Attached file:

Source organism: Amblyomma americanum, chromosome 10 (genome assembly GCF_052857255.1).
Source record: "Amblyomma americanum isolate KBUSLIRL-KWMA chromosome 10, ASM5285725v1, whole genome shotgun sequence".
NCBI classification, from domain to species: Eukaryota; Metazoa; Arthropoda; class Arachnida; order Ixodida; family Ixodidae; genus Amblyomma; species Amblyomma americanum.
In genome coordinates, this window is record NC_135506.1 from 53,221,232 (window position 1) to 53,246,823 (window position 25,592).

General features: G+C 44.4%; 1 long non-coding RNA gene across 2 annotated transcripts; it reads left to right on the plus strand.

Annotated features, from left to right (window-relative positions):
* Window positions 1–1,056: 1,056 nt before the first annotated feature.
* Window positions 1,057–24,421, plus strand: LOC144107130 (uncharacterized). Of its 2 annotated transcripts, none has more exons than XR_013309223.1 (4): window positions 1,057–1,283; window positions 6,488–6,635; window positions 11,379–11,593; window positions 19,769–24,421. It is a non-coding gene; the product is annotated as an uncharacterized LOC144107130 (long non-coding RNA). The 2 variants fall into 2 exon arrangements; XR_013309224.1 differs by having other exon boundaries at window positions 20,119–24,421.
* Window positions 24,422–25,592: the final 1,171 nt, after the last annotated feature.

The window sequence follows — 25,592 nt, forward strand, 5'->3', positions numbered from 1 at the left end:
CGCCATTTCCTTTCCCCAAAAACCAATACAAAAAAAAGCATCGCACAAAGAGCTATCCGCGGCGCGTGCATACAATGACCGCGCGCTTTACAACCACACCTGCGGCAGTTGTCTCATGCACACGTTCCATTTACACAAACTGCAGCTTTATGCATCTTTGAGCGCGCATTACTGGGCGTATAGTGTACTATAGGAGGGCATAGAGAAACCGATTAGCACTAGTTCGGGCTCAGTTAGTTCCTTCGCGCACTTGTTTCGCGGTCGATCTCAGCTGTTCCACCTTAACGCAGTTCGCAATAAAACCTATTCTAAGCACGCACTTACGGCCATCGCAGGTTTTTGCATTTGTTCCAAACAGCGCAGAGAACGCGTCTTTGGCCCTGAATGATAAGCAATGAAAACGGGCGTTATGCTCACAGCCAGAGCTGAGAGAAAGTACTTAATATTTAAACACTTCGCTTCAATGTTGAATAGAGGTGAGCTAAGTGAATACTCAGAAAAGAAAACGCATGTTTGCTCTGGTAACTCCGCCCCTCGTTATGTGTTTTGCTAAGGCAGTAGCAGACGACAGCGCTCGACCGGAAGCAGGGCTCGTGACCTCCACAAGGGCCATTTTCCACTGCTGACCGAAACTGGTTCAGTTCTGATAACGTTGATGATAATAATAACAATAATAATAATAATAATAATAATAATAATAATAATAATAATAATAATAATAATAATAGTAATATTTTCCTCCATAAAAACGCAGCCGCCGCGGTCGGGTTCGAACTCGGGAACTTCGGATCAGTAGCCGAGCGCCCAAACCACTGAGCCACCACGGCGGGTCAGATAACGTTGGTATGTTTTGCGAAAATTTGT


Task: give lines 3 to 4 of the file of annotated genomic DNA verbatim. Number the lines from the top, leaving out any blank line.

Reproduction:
NCBI classification, from domain to species: Eukaryota; Metazoa; Arthropoda; class Arachnida; order Ixodida; family Ixodidae; genus Amblyomma; species Amblyomma americanum.
In genome coordinates, this window is record NC_135506.1 from 53,221,232 (window position 1) to 53,246,823 (window position 25,592).